French writer-director Richard Dembo, whose 1984 chess drama “La Diagonale du fou” (Dangerous Moves) won the foreign language Oscar, a Cesar for best first film and Gaul’s coveted Prix Louis Delluc, died suddenly on November 11 of unspecified causes. He was 56.

Dembo, who also directed theater and opera, was a co-founder (with Pierre-Henri Deleau) of the Directors Fortnight sidebar at Cannes and of the French helmers’ orgs Societe des realisateurs de films and ARP.

Born in Paris, Dembo worked as an assistant to Jean Schmidt, George Stevens and Andre Techine prior to embarking on his own helming career.

An observant Jew, Dembo set out to make movies in harmony with the Torah. That meant no nudity and no overt sexuality, including kissing. Those standards weren’t an obstacle in “Dangerous Moves,” with its Cold War showdown between a Soviet chess champ, played by Michel Piccoli, and his dissident opponent. It was to have been the first film in a trio called “Man Without God.” But it wasn’t until 1993 that Dembo made his second feature, the WWI aviator drama “L’Instinct de l’ange.”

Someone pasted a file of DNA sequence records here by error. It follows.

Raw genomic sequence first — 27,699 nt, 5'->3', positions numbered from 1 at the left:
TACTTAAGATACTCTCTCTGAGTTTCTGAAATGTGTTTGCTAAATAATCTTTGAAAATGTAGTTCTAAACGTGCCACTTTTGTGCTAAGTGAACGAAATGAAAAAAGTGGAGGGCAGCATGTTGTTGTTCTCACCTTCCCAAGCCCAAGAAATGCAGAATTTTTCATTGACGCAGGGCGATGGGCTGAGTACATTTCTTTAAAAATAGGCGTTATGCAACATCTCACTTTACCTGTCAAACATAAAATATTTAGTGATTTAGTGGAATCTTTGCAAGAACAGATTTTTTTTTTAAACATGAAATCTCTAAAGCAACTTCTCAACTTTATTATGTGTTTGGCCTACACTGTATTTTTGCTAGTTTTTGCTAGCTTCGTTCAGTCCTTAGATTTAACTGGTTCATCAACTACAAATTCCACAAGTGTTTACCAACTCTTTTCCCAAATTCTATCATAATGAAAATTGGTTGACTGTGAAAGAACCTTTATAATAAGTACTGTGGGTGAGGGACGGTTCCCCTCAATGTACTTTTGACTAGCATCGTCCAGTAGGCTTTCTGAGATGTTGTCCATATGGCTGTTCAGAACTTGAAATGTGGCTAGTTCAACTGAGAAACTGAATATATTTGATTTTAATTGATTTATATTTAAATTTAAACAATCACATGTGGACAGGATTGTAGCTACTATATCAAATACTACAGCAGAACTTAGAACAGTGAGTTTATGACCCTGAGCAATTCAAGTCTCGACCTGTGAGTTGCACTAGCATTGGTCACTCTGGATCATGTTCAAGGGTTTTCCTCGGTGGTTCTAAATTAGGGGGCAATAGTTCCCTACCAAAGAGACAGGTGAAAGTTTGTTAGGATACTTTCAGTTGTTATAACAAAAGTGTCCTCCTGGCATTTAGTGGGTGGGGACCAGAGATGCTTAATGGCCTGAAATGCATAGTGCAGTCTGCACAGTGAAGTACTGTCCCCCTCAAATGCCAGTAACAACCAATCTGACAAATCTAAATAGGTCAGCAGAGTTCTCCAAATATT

Dembo recently completed two new films slated for release next year, “La Carpe dans la baignoire” starring Jean-Claude Dreyfus, Patrick Braoude and Tsilla Chelton, and “La Maison de Nina” with Agnes Jaoui, Charles Berling and Gaspard Ulliel, a tale of children deported during WWII and their lives after the Liberation.

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